Mid-Autumn felt like the perfect time to pick up another of Susanna Kearsley’s wonderful mystery novels: Season of Storms. Kearsley is one of my favourite authors – I simply love how her writing style is so comforting and familiar for me, like a favourite jumper. Sadly though it has been over a year since I read my last of her novels: Named of the Dragon!
In the early 1900s, in the elegant and isolated villa Il Piacere, Italy, the playwright Galeazzo D’Ascanio is inspired to write his most stunning and original play, for the beautiful, English actress Celia Sands: his love and muse. However the night before she was to take to the stage in the leading role, Celia disappeared. Now, decades later, Alessandro D’Ascanio is preparing to stage his grandfather’s masterpiece, and another young, beautiful English actress, who shares Celia Sands’ name, has agreed to star. Within a theatre in the grounds of Il Piacere, not only will Galeazzo’s play come back to life but so will secrets and ghosts from the past.
Initially, our protagonist the ‘new’ Celia Sands is reluctant to take the job because she has long avoided using her famous name to boost her fledgling career. Instead she has been known as Celia Sullivan so as to make it in her own right; which you can only admire her for. She only agrees when she learns that this is to be her old friend, Rupert’s last directorial role before he retires. Rupert and his partner Brian have been surrogate parents to Celia since she was a small girl, while her glamorous actress mother has flitted from place to place and man to man. They are joined in the production by dashing stage manager Den O’Malley; the famous actress Madeleine Hedrick and the roguish actor Nicholas Rutherford (Madeleine’s lover).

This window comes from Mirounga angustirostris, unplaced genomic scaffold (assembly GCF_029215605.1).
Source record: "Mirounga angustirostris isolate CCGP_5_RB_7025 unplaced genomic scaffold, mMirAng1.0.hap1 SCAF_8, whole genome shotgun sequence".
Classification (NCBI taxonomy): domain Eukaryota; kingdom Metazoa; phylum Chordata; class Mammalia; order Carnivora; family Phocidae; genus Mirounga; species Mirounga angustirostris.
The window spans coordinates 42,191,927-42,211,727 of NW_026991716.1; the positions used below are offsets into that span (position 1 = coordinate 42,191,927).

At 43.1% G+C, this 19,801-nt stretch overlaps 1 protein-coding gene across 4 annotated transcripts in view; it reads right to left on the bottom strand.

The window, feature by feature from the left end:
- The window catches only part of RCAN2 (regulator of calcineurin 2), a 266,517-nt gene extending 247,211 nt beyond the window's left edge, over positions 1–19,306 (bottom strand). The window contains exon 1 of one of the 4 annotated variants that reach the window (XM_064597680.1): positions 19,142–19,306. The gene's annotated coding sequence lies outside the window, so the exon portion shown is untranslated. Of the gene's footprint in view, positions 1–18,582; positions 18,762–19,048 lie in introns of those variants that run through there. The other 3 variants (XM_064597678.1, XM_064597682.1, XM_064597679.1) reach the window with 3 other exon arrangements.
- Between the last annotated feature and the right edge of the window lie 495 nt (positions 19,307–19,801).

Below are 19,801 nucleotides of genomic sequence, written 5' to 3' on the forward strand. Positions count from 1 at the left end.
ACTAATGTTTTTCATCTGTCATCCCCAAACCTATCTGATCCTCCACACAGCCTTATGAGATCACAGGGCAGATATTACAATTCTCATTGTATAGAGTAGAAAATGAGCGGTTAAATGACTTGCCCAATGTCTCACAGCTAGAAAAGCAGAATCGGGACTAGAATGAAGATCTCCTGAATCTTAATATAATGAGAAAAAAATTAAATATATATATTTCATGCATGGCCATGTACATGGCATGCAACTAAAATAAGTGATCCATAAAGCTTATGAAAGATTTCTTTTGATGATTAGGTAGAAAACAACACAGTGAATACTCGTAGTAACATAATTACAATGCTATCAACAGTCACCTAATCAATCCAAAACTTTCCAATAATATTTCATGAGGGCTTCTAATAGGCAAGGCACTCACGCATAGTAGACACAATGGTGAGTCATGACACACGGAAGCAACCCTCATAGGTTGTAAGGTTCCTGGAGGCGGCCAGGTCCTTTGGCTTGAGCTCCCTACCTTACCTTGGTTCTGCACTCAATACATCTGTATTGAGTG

As soon as Celia stepped into the large, decadent and labyrinthine villa Il Piacere, with its impeccable gardens; stunning lake views and its handsome, compelling and compassionate master, Alessandro, I was completely swept away! Even more so when its past secrets start resurfacing and though Celia knows she should let the past go, in the dark, as she dreams, it comes back none the less; as if the first Celia is reaching out to her. Again I think Kearsley has weaved a mystery full of history, theatrical details, stunning settings, and a touch of romance and the supernatural. My only niggle would be the end which was a little anticlimactic, however there is reason for there not being a grand reveal so it really is only a minor niggle.
Overall, I found Season of Storms to be a wonderfully immersive and gripping mystery, that took me away from the cold and wet of the UK. I really must not allow another year to go by before I read more by Kearsley, and there is no excuse to either as I have The Firebird on my to-be-read pile, as well as a new copy of, my favourite, The Rose Garden lined up for a re-read. Great read.
Have you read this? Have you read any of Susanna Kearsley’s other novels?